Paving Season Starts, But Without Enough Money To Address All Bad Roads
As warmer weather approaches, city crews are ready to start paving some of the most problematic streets in Pittsburgh.
Mayor Bill Peduto said following one of the worst winters in the last 20 years, roads have been left battered. But standing alongside the pothole-ridden Brookline Boulevard, he said road conditions can also be blamed on years of city budgets under-funding infrastructure.
“You can have a bad winter, but when you have proper investment into streets and pavement and steps, one bad winter isn’t going to turn into this,” Peduto said. “This happens because of years of neglect, and it will take several years in order to get it back to where we need to get it.”
Since January there have been pothole blitzes, which temporarily addressed problem areas. Now that hot asphalt is available, that work can continue and some roads can be completely re-paved. But Peduto said out of the more than 500 miles of roads that need paving, only a fraction will actually get an overhaul.
“Unfortunately, with the budget that we have this year, we’re only going to be able to pave 27 miles of streets,” Peduto said.
He said a long-term plan is needed within Act 47 to address areas including capital investments, but that will take time, “which means that streets that need to be paved, we’re not going to be able to do so until we have these other critical parts in place,” he said.
As far as pothole repairs go, the city will continue to field 311 complaints. But with hot asphalt available now, Peduto said more thorough and lasting repairs can be made.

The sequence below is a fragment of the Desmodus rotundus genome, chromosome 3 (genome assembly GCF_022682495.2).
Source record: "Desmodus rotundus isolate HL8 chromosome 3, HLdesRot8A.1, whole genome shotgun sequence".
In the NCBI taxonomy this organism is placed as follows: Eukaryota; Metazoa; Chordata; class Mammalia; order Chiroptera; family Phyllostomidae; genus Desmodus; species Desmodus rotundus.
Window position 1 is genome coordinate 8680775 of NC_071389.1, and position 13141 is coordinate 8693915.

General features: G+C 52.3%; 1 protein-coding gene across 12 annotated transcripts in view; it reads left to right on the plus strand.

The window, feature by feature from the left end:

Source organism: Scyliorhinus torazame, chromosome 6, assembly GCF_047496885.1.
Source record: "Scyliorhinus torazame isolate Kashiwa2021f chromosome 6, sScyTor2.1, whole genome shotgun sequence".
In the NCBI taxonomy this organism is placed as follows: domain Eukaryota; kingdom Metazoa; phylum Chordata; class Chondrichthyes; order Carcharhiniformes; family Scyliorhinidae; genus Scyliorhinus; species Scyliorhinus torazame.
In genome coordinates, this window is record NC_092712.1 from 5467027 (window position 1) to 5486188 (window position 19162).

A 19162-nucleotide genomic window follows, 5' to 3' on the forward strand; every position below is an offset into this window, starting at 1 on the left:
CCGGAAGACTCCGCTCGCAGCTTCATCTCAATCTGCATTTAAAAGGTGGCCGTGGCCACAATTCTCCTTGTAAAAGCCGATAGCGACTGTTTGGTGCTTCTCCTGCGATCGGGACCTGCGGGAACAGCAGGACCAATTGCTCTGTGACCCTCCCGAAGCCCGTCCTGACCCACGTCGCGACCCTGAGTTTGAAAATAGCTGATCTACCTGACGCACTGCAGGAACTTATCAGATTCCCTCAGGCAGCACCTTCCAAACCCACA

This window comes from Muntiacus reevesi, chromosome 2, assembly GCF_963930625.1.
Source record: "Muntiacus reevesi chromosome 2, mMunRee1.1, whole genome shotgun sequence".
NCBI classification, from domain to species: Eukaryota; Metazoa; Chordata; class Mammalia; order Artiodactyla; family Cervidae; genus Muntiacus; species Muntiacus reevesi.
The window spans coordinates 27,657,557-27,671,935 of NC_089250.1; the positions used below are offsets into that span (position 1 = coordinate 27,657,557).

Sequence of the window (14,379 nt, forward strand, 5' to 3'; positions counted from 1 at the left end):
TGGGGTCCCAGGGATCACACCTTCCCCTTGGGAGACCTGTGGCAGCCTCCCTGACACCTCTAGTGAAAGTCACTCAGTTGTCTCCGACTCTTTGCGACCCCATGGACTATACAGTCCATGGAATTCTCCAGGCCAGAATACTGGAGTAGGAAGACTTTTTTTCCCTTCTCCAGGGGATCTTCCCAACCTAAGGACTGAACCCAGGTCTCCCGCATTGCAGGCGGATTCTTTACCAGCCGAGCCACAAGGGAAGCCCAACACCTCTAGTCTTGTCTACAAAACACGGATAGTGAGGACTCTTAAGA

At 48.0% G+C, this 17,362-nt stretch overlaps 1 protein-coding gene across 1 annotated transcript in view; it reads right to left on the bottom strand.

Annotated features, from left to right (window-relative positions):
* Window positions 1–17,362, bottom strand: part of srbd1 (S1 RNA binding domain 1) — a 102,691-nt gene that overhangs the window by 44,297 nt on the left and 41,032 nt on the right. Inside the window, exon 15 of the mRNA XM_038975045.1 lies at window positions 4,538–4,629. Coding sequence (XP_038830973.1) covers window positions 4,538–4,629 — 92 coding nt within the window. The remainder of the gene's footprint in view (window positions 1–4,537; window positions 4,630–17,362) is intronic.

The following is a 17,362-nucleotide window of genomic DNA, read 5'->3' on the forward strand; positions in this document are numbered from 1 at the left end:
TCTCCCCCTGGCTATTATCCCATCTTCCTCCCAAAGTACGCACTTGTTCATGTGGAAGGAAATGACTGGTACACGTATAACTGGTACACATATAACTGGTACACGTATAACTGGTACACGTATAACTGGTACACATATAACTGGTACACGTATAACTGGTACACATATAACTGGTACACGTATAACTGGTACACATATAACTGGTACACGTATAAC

The 311 response line has been busy. According to Peduto in the first quarter alone, it fielded 3,200 more complaints than the same time last year and had a 93 percent completion rate. Plus, the mayor said that in February crews cut response time for complaints in half. Still, he’s calling on them to go further.
“We’ll work to have all pothole complaints filled within three business days,” said Peduto. “In the past years that has been as high as three weeks. We’re going to work so that any complaint that comes in is filled within three business days.”
For future planning, Peduto said the city needs a real road maintenance program.
“A professional management system for street maintenance that we don’t have right now,” he said, “and with the help of Carnegie Mellon and others, we’re going to be investing in that. We’re going to be using GPS technology to determine which streets need repaired.”
That technology, said Peduto, will include vehicle mounted cameras that can not only take a picture of driving surfaces, but analyze what’s going on beneath it. In addition, Peduto said the city hopes to use GPS technology to track where and how street sweepers, snow trucks and other city vehicles are working.